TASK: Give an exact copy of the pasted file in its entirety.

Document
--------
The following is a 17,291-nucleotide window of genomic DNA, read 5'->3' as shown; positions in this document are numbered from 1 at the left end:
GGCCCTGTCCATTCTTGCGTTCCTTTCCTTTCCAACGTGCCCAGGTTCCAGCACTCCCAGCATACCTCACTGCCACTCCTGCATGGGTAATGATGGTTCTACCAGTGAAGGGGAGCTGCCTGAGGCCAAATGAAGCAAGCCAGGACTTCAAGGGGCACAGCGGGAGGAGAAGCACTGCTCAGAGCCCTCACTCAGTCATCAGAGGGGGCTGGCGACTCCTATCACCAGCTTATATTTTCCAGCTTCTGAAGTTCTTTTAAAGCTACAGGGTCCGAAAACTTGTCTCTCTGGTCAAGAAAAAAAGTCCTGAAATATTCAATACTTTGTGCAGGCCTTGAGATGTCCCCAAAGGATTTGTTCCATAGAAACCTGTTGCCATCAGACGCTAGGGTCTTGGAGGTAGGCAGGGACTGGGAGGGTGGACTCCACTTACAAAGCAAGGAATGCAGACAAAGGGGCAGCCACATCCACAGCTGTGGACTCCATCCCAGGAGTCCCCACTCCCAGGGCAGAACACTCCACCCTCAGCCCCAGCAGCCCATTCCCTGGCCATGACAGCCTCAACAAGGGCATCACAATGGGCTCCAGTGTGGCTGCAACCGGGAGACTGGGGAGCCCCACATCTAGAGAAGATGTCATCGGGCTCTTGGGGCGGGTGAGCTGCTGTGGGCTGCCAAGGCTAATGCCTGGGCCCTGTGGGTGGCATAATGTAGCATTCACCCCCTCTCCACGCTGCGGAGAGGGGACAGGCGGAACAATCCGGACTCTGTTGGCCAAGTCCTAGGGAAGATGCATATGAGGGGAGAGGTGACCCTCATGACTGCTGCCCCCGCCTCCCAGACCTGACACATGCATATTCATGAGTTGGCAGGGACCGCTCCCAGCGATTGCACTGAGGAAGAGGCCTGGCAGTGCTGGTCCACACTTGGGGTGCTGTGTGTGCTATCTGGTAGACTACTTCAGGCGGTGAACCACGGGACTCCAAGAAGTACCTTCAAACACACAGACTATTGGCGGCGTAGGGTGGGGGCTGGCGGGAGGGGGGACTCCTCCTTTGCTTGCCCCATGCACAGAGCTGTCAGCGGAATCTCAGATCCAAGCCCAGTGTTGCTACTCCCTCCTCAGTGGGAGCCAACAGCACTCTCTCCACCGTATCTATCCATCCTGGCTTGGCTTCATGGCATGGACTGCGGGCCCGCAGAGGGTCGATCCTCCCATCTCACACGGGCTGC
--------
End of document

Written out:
The following is a 17,291-nucleotide window of genomic DNA, read 5'->3' as shown; positions in this document are numbered from 1 at the left end:
GGCCCTGTCCATTCTTGCGTTCCTTTCCTTTCCAACGTGCCCAGGTTCCAGCACTCCCAGCATACCTCACTGCCACTCCTGCATGGGTAATGATGGTTCTACCAGTGAAGGGGAGCTGCCTGAGGCCAAATGAAGCAAGCCAGGACTTCAAGGGGCACAGCGGGAGGAGAAGCACTGCTCAGAGCCCTCACTCAGTCATCAGAGGGGGCTGGCGACTCCTATCACCAGCTTATATTTTCCAGCTTCTGAAGTTCTTTTAAAGCTACAGGGTCCGAAAACTTGTCTCTCTGGTCAAGAAAAAAAGTCCTGAAATATTCAATACTTTGTGCAGGCCTTGAGATGTCCCCAAAGGATTTGTTCCATAGAAACCTGTTGCCATCAGACGCTAGGGTCTTGGAGGTAGGCAGGGACTGGGAGGGTGGACTCCACTTACAAAGCAAGGAATGCAGACAAAGGGGCAGCCACATCCACAGCTGTGGACTCCATCCCAGGAGTCCCCACTCCCAGGGCAGAACACTCCACCCTCAGCCCCAGCAGCCCATTCCCTGGCCATGACAGCCTCAACAAGGGCATCACAATGGGCTCCAGTGTGGCTGCAACCGGGAGACTGGGGAGCCCCACATCTAGAGAAGATGTCATCGGGCTCTTGGGGCGGGTGAGCTGCTGTGGGCTGCCAAGGCTAATGCCTGGGCCCTGTGGGTGGCATAATGTAGCATTCACCCCCTCTCCACGCTGCGGAGAGGGGACAGGCGGAACAATCCGGACTCTGTTGGCCAAGTCCTAGGGAAGATGCATATGAGGGGAGAGGTGACCCTCATGACTGCTGCCCCCGCCTCCCAGACCTGACACATGCATATTCATGAGTTGGCAGGGACCGCTCCCAGCGATTGCACTGAGGAAGAGGCCTGGCAGTGCTGGTCCACACTTGGGGTGCTGTGTGTGCTATCTGGTAGACTACTTCAGGCGGTGAACCACGGGACTCCAAGAAGTACCTTCAAACACACAGACTATTGGCGGCGTAGGGTGGGGGCTGGCGGGAGGGGGGACTCCTCCTTTGCTTGCCCCATGCACAGAGCTGTCAGCGGAATCTCAGATCCAAGCCCAGTGTTGCTACTCCCTCCTCAGTGGGAGCCAACAGCACTCTCTCCACCGTATCTATCCATCCTGGCTTGGCTTCATGGCATGGACTGCGGGCCCGCAGAGGGTCGATCCTCCCATCTCACACGGGCTGC